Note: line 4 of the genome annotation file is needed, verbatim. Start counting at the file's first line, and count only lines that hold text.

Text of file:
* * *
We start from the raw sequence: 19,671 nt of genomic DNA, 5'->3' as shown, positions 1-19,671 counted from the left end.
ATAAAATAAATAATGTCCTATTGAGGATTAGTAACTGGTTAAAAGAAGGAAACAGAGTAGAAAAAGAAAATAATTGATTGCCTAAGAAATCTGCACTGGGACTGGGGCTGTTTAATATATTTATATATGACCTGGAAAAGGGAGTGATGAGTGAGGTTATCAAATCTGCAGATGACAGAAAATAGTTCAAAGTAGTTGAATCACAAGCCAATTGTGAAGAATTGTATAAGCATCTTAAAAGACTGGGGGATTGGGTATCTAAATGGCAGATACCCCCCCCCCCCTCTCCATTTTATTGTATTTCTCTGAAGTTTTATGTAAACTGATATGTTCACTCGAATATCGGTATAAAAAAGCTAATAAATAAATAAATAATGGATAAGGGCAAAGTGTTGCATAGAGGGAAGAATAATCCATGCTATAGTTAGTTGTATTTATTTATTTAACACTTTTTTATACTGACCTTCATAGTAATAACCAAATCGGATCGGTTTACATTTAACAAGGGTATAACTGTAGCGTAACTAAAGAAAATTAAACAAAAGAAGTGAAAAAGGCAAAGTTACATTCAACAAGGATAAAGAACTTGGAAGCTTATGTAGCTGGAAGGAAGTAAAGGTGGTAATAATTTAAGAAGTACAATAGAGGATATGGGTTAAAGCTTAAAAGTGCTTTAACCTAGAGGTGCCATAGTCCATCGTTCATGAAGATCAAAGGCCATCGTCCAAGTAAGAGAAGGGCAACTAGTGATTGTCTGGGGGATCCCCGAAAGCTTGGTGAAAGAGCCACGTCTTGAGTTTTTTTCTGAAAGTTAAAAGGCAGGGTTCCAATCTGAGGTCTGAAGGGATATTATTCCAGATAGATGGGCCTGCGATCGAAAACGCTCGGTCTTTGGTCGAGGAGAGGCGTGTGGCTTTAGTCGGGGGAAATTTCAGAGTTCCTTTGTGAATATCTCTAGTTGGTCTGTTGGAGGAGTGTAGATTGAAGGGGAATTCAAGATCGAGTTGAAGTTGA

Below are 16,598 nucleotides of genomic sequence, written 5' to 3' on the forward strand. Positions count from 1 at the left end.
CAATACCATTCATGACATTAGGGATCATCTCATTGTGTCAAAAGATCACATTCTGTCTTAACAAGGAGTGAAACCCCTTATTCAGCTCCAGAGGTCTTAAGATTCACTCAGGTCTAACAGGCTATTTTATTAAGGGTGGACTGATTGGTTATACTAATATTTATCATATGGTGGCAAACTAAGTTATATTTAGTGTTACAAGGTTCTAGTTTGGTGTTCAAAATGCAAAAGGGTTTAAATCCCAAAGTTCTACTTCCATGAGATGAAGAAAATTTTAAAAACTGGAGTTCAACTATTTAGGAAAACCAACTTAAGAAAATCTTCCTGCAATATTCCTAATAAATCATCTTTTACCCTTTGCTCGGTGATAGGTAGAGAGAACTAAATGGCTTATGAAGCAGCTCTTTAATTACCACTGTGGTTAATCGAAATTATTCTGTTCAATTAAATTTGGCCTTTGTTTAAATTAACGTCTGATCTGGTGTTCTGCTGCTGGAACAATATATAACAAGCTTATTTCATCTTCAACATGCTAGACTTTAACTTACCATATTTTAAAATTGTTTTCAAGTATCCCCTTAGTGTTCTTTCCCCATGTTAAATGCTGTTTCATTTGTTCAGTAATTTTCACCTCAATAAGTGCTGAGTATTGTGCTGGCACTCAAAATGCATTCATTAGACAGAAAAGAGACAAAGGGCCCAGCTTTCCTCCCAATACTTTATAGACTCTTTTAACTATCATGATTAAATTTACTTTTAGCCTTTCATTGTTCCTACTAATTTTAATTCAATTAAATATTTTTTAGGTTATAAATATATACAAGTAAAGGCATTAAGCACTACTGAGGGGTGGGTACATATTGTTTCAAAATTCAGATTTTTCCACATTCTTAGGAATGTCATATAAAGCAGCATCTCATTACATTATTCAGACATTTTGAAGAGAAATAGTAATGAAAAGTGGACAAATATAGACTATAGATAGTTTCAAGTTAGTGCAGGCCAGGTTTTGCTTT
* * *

CAATACCATTCATGACATTAGGGATCATCTCATTGTGTCAAAAGATCACATTCTGTCTTAACAAGGAGTGAAACCCCTTATTCAGCTCCAGAGGTCTTAAGATTCACTCAGGTCTAACAGGCTATTTTATTAAGGGTGGACTGATTGGTTATACTAATATTTATCATATGGTGGCAAACTAAGTTATATTTAGTGTTACAAGGTTCTAGTTTGGTGTTCAAAATGCAAAAGGGTTTAAATCCCAAAGTTCTACTTCCATGAGATGAAGAAAATTTTAAAAACTGGAGTTCAACTATTTAGGAAAACCAACTTAAGAAAATCTTCCTGCAATATTCCTAATAAATCATCTTTTACCCTTTGCTCGGTGATAGGTAGAGAGAACTAAATGGCTTATGAAGCAGCTCTTTAATTACCACTGTGGTTAATCGAAATTATTCTGTTCAATTAAATTTGGCCTTTGTTTAAATTAACGTCTGATCTGGTGTTCTGCTGCTGGAACAATATATAACAAGCTTATTTCATCTTCAACATGCTAGACTTTAACTTACCATATTTTAAAATTGTTTTCAAGTATCCCCTTAGTGTTCTTTCCCCATGTTAAATGCTGTTTCATTTGTTCAGTAATTTTCACCTCAATAAGTGCTGAGTATTGTGCTGGCACTCAAAATGCATTCATTAGACAGAAAAGAGACAAAGGGCCCAGCTTTCCTCCCAATACTTTATAGACTCTTTTAACTATCATGATTAAATTTACTTTTAGCCTTTCATTGTTCCTACTAATTTTAATTCAATTAAATATTTTTTAGGTTATAAATATATACAAGTAAAGGCATTAAGCACTACTGAGGGGTGGGTACATATTGTTTCAAAATTCAGATTTTTCCACATTCTTAGGAATGTCATATAAAGCAGCATCTCATTACATTATTCAGACATTTTGAAGAGAAATAGTAATGAAAAGTGGACAAATATAGACTATAGATAGTTTCAAGTTAGTGCAGGCCAGGTTTTGCTTT